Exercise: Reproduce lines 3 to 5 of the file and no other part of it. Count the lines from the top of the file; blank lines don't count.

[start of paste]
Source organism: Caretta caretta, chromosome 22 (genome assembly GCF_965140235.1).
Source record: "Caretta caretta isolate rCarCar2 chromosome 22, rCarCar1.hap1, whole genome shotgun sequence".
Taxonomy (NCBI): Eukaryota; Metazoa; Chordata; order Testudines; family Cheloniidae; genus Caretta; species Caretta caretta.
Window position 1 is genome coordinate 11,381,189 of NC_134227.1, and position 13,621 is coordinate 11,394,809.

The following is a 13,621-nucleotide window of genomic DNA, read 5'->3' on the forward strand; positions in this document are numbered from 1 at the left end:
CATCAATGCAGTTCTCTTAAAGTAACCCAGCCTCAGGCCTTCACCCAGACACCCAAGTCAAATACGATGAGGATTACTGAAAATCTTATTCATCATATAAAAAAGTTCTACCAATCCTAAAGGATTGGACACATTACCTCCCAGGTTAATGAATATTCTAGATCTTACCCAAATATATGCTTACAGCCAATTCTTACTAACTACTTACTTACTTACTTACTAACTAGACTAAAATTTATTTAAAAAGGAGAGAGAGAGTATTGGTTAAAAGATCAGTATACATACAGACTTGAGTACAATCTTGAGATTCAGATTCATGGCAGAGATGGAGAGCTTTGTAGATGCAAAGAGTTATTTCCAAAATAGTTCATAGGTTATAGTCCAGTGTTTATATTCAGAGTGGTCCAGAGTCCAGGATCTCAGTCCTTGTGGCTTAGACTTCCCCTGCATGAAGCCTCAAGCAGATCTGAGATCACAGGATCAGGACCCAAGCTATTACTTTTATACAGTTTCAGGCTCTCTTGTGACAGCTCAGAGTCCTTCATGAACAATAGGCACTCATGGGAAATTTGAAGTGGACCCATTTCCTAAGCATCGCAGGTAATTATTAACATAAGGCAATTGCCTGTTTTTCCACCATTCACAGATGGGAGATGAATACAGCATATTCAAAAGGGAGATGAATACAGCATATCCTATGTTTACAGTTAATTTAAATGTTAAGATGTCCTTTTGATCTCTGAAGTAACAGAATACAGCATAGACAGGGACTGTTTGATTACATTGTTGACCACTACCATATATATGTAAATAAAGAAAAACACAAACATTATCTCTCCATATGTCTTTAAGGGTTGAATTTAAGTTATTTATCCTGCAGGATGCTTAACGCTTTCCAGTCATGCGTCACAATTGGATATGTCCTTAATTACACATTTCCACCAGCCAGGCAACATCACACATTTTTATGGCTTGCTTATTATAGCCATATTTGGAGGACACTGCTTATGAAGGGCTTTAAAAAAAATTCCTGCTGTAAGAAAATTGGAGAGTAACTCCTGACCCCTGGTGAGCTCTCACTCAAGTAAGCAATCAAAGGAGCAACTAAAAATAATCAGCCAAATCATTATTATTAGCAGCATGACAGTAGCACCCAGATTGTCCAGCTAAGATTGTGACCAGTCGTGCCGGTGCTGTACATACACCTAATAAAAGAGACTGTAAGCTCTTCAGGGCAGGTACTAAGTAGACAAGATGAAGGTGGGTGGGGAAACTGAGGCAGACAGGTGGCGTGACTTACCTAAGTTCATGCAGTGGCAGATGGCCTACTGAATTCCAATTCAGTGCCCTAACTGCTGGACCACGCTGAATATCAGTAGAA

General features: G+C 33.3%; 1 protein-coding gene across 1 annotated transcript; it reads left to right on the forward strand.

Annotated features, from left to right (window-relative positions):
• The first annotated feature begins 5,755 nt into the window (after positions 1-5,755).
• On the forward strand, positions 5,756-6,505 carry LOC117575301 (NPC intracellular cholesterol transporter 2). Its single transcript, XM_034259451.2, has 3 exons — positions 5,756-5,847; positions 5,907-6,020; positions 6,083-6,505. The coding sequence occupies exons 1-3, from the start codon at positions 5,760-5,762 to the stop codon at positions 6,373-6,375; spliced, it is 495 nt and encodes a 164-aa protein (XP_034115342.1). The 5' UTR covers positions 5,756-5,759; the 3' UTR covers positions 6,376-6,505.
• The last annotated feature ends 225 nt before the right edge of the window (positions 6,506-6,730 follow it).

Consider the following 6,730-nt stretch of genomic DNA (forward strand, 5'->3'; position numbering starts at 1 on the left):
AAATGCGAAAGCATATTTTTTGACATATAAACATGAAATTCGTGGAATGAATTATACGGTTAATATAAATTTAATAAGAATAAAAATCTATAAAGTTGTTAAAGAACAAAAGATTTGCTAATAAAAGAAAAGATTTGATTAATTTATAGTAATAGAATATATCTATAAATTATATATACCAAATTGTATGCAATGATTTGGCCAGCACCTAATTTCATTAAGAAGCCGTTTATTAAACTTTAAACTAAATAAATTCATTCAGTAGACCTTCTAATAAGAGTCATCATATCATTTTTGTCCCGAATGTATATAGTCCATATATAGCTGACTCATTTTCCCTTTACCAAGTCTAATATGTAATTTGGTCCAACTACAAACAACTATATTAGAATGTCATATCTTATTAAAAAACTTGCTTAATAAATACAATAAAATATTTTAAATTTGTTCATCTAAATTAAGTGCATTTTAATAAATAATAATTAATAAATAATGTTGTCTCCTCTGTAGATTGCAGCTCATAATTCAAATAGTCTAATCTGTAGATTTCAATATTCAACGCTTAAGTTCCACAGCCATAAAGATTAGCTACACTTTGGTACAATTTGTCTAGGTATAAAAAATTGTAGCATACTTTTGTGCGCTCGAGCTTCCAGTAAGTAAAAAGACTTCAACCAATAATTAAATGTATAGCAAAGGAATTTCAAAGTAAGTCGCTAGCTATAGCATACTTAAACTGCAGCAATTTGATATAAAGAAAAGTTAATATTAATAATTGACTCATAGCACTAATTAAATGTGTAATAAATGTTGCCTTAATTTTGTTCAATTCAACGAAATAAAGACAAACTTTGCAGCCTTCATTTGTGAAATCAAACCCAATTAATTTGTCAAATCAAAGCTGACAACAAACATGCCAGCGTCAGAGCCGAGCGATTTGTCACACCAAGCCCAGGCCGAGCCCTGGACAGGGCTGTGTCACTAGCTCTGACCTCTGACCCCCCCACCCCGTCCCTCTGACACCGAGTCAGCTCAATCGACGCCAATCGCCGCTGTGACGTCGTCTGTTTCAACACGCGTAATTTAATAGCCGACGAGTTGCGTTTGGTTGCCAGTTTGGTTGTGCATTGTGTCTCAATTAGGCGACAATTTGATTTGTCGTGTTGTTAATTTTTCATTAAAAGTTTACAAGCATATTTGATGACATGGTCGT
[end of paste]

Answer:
Taxonomy (NCBI): Eukaryota; Metazoa; Chordata; order Testudines; family Cheloniidae; genus Caretta; species Caretta caretta.
Window position 1 is genome coordinate 11,381,189 of NC_134227.1, and position 13,621 is coordinate 11,394,809.

The following is a 13,621-nucleotide window of genomic DNA, read 5'->3' on the forward strand; positions in this document are numbered from 1 at the left end: